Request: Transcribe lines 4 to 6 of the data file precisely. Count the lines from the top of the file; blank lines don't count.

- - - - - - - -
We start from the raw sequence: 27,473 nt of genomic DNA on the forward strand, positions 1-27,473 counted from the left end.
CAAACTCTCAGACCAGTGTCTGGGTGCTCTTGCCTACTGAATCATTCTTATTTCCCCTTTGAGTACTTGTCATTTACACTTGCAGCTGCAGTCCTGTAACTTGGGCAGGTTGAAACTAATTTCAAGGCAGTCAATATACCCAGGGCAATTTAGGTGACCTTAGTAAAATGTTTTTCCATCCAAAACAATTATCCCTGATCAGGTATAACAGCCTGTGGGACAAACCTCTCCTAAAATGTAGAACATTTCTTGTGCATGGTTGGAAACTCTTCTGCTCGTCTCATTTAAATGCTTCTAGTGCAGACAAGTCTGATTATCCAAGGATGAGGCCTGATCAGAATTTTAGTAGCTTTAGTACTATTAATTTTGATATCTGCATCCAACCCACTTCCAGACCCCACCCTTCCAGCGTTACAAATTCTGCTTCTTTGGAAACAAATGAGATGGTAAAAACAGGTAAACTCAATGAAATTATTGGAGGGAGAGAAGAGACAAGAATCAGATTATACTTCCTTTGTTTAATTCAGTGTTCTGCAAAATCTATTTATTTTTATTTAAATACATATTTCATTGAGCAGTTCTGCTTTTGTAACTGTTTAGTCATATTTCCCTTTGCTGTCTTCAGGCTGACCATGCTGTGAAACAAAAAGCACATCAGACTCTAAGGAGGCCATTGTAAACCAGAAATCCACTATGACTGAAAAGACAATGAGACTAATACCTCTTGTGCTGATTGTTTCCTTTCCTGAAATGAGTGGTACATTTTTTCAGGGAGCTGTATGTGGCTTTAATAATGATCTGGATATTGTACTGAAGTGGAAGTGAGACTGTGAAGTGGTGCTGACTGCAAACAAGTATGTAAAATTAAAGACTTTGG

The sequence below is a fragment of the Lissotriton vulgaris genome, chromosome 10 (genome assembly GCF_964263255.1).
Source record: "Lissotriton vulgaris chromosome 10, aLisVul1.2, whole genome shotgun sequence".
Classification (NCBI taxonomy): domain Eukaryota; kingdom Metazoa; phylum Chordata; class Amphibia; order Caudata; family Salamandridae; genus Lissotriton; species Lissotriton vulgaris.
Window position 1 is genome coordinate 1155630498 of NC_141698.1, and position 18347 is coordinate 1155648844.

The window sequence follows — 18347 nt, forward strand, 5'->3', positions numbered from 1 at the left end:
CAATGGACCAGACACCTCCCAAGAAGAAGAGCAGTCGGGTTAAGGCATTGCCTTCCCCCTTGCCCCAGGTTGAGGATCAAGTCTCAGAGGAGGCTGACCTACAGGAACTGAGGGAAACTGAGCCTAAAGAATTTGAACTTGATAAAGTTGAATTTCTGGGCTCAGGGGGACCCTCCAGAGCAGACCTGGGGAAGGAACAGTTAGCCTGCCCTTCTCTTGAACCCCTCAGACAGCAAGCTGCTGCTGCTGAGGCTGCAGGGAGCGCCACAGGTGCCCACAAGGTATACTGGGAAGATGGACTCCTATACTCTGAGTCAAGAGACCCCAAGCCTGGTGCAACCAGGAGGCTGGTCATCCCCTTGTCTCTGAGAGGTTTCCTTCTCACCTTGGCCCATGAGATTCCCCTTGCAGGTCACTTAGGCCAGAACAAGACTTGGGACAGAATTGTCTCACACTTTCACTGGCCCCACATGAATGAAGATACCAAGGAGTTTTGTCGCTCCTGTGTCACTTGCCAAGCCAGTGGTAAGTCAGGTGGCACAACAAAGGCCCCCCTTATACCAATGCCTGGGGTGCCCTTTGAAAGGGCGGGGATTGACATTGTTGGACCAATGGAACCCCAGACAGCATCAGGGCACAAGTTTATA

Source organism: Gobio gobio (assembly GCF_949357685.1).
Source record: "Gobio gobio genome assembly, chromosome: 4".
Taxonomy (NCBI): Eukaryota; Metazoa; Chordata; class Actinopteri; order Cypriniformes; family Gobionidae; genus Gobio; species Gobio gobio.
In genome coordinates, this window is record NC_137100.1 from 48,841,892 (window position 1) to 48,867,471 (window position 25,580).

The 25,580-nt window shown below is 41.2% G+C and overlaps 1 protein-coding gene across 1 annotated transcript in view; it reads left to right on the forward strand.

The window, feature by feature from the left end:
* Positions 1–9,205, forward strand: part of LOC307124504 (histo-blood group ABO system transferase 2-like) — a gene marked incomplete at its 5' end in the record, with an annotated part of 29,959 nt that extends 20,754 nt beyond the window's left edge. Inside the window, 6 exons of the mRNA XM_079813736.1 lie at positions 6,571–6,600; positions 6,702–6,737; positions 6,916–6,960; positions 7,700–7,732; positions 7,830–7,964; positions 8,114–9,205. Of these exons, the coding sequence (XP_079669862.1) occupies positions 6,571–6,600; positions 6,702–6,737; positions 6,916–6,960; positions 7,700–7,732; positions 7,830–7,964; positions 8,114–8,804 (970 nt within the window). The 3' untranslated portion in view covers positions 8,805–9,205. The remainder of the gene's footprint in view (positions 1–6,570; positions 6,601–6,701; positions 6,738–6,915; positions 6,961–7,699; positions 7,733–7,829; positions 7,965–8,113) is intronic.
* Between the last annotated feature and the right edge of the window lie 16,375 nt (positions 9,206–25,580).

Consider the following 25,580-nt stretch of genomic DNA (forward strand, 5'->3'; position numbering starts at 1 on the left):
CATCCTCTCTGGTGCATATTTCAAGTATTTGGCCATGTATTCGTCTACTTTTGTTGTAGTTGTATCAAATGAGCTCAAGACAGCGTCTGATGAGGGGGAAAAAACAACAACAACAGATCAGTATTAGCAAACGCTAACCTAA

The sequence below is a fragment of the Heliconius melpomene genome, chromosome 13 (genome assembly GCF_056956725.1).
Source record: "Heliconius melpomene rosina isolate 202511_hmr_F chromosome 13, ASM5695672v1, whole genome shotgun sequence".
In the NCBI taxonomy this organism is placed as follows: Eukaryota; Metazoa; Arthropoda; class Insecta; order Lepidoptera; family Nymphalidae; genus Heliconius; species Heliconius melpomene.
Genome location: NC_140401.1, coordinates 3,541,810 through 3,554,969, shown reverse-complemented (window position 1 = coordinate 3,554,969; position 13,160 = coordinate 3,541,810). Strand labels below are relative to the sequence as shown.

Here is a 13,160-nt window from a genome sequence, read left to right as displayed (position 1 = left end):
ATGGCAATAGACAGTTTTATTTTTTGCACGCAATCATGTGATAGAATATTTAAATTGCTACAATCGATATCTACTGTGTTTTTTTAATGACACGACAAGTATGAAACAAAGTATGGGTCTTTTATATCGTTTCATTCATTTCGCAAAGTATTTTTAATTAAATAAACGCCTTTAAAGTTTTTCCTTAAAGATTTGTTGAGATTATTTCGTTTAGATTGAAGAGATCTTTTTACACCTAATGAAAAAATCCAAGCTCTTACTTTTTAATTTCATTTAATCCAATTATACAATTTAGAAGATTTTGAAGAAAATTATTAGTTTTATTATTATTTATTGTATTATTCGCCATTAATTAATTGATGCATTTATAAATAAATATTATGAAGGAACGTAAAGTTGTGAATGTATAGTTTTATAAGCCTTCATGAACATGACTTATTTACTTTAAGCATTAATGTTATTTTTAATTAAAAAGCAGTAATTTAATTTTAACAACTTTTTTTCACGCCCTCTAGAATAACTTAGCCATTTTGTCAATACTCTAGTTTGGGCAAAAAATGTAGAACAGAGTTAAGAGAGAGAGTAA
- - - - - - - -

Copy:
Source record: "Lissotriton vulgaris chromosome 10, aLisVul1.2, whole genome shotgun sequence".
Classification (NCBI taxonomy): domain Eukaryota; kingdom Metazoa; phylum Chordata; class Amphibia; order Caudata; family Salamandridae; genus Lissotriton; species Lissotriton vulgaris.
Window position 1 is genome coordinate 1155630498 of NC_141698.1, and position 18347 is coordinate 1155648844.